Fire, bed and bone. By Henrietta Branford. Walker Pounds 8.99
Kite. By Melvin Burgess. Andersen Pounds 9.99
In those days spirits were brave, the stakes were high, men were real men, women were real women, and small furry creatures from Alpha Centauri were real small furry creatures from Alpha Centauri."
I love these lines from The Hitchhiker's Guide to the Galaxy. They bring to mind the days spent curled on a chair in my Grandad's parlour reading from One Hundred Best Yarns for British Boys, unaware of the appalling racism, sexism and stereotyping I was imbibing.
In contrast, what a joy it was to enter the quite marvellous "Boy's Own" world of Carol Hughes's second novel, Jack Black and the Ship of Thieves, where the stakes are sky-high in a tale of aviation and piracy in a timeless setting with a 1930s feel.
When Jack falls from the airship on which his father is captain, a sextant still in his grasp, his landing is softened by the sails of a pirate ship which slide him into an unsavoury hammock in its dingy hold. Alive, if not entirely safe among the cut-throat crew, he remains desperate to warn his father of the bomb plot on the airship. Then news reaches him that the airship has gone down in the Arctic Sea.
Sabotage, volcanoes, a dreadful war machine, a female flying ace, pirates that sing in their sleep and the most perfect desert island I've ever encountered make this a yarn for all ages and may explain why I had to wrest it back from my eight-year-old son, who was reading it by torchlight under his blankets in the very best tradition.
Fire, Bed and Bone is an extraordinary book - trying to explain it to other people is difficult. It started with my husband.
"I've just read this amazing book," I told him.
"What's it about?" he asked. The answer took me some time.
"Well," I said uncertainly, "it's about the peasants' revolt of 1381 - remember Wat Tyler? But it's seen through the eyes of a dog - well, a bitch actually - and her puppy, and the village dogs."
My husband gave a scornful grin, and a little huffing laugh.
"Read it," I said. Later, I had to insist he turned out the bedroom light so we could get to sleep. He was hooked. Our son's got it now.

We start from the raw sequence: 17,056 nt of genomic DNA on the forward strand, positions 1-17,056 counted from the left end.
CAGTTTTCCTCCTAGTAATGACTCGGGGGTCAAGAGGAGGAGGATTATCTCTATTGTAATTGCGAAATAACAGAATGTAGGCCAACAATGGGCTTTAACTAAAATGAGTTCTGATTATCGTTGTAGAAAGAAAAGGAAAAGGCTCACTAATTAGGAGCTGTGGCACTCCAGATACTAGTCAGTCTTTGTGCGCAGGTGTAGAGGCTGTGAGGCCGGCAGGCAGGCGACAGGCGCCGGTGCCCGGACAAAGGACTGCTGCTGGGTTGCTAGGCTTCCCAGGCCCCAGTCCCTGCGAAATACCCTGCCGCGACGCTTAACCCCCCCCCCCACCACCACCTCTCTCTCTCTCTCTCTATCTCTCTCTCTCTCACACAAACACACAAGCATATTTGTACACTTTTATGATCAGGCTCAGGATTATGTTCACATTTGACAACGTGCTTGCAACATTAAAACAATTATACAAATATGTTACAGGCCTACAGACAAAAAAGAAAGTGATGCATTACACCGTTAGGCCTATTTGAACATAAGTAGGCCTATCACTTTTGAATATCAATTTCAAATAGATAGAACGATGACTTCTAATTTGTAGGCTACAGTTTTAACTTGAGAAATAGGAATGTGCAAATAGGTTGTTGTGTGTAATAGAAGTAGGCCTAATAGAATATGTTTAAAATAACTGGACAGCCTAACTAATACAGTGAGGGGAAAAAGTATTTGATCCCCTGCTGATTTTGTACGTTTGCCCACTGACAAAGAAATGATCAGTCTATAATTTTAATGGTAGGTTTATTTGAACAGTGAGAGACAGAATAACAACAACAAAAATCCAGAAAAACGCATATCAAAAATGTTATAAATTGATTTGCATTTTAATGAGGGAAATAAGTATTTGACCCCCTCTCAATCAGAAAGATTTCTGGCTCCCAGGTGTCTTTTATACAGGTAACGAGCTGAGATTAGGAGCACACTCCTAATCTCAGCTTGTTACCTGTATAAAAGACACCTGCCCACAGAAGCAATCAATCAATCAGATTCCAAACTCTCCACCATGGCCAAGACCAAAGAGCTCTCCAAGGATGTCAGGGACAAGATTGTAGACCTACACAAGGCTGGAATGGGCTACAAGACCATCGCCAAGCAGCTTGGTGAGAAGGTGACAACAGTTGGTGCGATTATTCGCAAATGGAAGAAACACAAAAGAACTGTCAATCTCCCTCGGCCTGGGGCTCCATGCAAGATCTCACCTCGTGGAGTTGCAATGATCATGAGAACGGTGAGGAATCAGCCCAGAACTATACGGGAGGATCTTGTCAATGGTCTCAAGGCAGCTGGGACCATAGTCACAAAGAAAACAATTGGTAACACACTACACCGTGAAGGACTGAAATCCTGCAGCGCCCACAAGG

Henrietta Branford's book seemed to defy all categorisation until I found myself reaching for an ancient family Bible and looking up the Parable of The Husbandmen in Mark, Chapter 12, and the Parable of The Unjust Steward in Luke, chapter 20, verse 9. I realised I was in the presence of a potent storyteller.
Watching her master die on the scaffold, sitting beside her pregnant mistress, the old dog hears the lines: "When Adam dug and Eve span, Who was then a gentleman?" As dog is servant to the man, as man is servant to the feudal lord, as feudal lord is servant to the king, or any form of government, and each is servant to his or her own wild nature, this book explores the nature of just domination and servitude.
The best hunting dog in the village is Henrietta Branford's own eyes, ears and nose, giving a sense of earth, blood and chill, and the wrenches of loyalty between law and justice.
This is no issue-based book. It is a true parable. Fire, Bed and Bone will stay on my shelf and become part of that disparate and uncanny collection of books that I keep in the hope that they will teach me wisdom.
Kite, by award-winning author Melvin Burgess, tells the story of two small boys, one of whom, Taylor Mase, is the son of a gamekeeper on the Harris estate, and collects birds' eggs. The story is set in the late 1960s, when small boys say "Wow! Wow! Wow!", mums sing along to the Beatles, and lords of the manor, such as Harris, are the hunting, shooting and fishing enemy, even though the uncle who finances Harris's estate is an eccentric bird lover.
This book has enormous pace, but the constantly shifting points of view are confusing. In Fire, Bed and Bone I had felt compassion and empathy for all involved, despite the narrative viewpoint being that of a dog; in Kite I felt distanced from the action.